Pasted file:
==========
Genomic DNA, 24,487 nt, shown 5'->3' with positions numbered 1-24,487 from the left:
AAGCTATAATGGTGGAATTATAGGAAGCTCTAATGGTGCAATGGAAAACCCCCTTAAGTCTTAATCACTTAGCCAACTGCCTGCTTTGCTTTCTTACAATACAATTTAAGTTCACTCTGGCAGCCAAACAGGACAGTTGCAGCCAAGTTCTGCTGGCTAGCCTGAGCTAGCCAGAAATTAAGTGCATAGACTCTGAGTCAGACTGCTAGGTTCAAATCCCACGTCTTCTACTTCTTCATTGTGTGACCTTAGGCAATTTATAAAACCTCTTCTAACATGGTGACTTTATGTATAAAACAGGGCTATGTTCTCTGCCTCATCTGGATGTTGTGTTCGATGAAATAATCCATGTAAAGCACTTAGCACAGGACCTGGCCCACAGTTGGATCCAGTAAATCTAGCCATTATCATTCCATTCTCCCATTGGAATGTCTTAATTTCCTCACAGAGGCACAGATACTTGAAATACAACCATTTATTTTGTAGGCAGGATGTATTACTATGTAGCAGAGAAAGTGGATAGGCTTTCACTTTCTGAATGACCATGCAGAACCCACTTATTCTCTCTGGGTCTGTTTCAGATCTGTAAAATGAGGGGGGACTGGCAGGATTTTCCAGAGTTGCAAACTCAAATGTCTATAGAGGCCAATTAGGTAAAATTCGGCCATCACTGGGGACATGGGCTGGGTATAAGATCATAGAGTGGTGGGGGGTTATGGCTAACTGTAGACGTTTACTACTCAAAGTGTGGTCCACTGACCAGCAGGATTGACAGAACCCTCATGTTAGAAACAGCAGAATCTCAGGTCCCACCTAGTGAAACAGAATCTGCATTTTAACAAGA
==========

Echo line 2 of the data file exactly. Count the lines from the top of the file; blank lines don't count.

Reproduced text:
AAGCTATAATGGTGGAATTATAGGAAGCTCTAATGGTGCAATGGAAAACCCCCTTAAGTCTTAATCACTTAGCCAACTGCCTGCTTTGCTTTCTTACAATACAATTTAAGTTCACTCTGGCAGCCAAACAGGACAGTTGCAGCCAAGTTCTGCTGGCTAGCCTGAGCTAGCCAGAAATTAAGTGCATAGACTCTGAGTCAGACTGCTAGGTTCAAATCCCACGTCTTCTACTTCTTCATTGTGTGACCTTAGGCAATTTATAAAACCTCTTCTAACATGGTGACTTTATGTATAAAACAGGGCTATGTTCTCTGCCTCATCTGGATGTTGTGTTCGATGAAATAATCCATGTAAAGCACTTAGCACAGGACCTGGCCCACAGTTGGATCCAGTAAATCTAGCCATTATCATTCCATTCTCCCATTGGAATGTCTTAATTTCCTCACAGAGGCACAGATACTTGAAATACAACCATTTATTTTGTAGGCAGGATGTATTACTATGTAGCAGAGAAAGTGGATAGGCTTTCACTTTCTGAATGACCATGCAGAACCCACTTATTCTCTCTGGGTCTGTTTCAGATCTGTAAAATGAGGGGGGACTGGCAGGATTTTCCAGAGTTGCAAACTCAAATGTCTATAGAGGCCAATTAGGTAAAATTCGGCCATCACTGGGGACATGGGCTGGGTATAAGATCATAGAGTGGTGGGGGGTTATGGCTAACTGTAGACGTTTACTACTCAAAGTGTGGTCCACTGACCAGCAGGATTGACAGAACCCTCATGTTAGAAACAGCAGAATCTCAGGTCCCACCTAGTGAAACAGAATCTGCATTTTAACAAGA